Sonia Manzano, known as "Maria" on Sesame Street, announced she is stepping down from her acting role on the children's television show after 44 years. The 15-time Emmy Award winner shared her plans at a conference on Monday:
After 45 years on Sesame Street, @SoniaMManzano will no longer appear on the next season. #alaac15 pic.twitter.com/Jiz7tn9dAI— American Libraries (@amlibraries) June 29, 2015
In the late 1980s, Manzano wrote her own personal marriage and pregnancy into the show, remarking in a 2004 interview, "I was able to use things that really happened to me into scripts by breaking complex emotions like love, marriage, childbirth into something a 4-year old could understand."
In 1995, she joined First Lady Hillary Clinton in a discussion on the role of television in childhood development.
At the time, Manzano recalled being inspired by Sesame Street's inclusion of black and Latino actors before joining the show. "I have never been asked to speak with a Spanish accent," she told the audience. "Race relations is very difficult" to teach children, she explained, "because we're teaching two things at the same time: self-esteem and appreciation of others."
Manzano's work is celebrated as a positive representation of ethnic diversity on television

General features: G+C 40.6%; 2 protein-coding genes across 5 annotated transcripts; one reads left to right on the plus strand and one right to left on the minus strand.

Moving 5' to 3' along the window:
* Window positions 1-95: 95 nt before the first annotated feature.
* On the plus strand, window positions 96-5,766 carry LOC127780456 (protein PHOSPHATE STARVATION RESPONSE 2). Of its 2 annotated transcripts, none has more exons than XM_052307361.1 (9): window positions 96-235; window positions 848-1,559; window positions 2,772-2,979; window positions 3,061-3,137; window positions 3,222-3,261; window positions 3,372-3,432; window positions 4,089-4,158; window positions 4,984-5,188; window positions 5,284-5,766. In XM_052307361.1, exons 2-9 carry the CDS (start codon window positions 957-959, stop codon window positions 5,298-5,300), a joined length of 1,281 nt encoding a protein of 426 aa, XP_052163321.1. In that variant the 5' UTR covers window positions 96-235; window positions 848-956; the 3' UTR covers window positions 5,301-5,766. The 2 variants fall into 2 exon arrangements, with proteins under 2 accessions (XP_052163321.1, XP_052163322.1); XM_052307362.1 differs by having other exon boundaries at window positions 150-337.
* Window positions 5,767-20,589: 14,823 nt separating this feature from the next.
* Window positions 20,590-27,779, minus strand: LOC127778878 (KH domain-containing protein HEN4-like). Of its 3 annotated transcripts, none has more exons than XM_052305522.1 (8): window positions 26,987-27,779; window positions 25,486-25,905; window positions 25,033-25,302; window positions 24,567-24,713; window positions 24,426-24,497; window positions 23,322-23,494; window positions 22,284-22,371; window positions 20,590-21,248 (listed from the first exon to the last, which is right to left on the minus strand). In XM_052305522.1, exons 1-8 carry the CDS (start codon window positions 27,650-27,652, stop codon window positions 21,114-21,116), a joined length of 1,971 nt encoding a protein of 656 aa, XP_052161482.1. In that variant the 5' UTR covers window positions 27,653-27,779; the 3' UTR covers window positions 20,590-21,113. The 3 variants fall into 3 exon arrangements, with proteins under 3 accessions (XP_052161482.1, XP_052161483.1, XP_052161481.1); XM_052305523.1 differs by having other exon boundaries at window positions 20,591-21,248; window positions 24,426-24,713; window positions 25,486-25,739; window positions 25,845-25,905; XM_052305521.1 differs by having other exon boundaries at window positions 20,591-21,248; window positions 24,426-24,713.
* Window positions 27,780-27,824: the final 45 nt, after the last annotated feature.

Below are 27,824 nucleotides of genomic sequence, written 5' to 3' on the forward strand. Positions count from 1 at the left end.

Manzino has won high praise for her true-to-life portrayal of Latino culture. Her description of American cultural views on race and ethnicity in a 1993 interview can be applied to 22 years later:
"It has always intrigued me how surprised other people are when they see white, black and brown people all belonging to the same Latino family," she said. "They don't understand how we identify along cultural and not racial lines."
Her work has impressed even the most secretive parts of government, as documented in a profile of her work in a 1993 National Security Agency newsletter. But it is Manzano herself who has best captured the joy and inspiration driving her life's work. "When I was raised in the South Bronx as a little girl, I watched an awful lot of television, and it was a big influence on my life," she reflected in 2004, "I saw this black and white world, and I used to wonder where I would fit in this world that didn't seem to see me, so I think it's really interesting that I grew up to be sort of what I needed to see on television."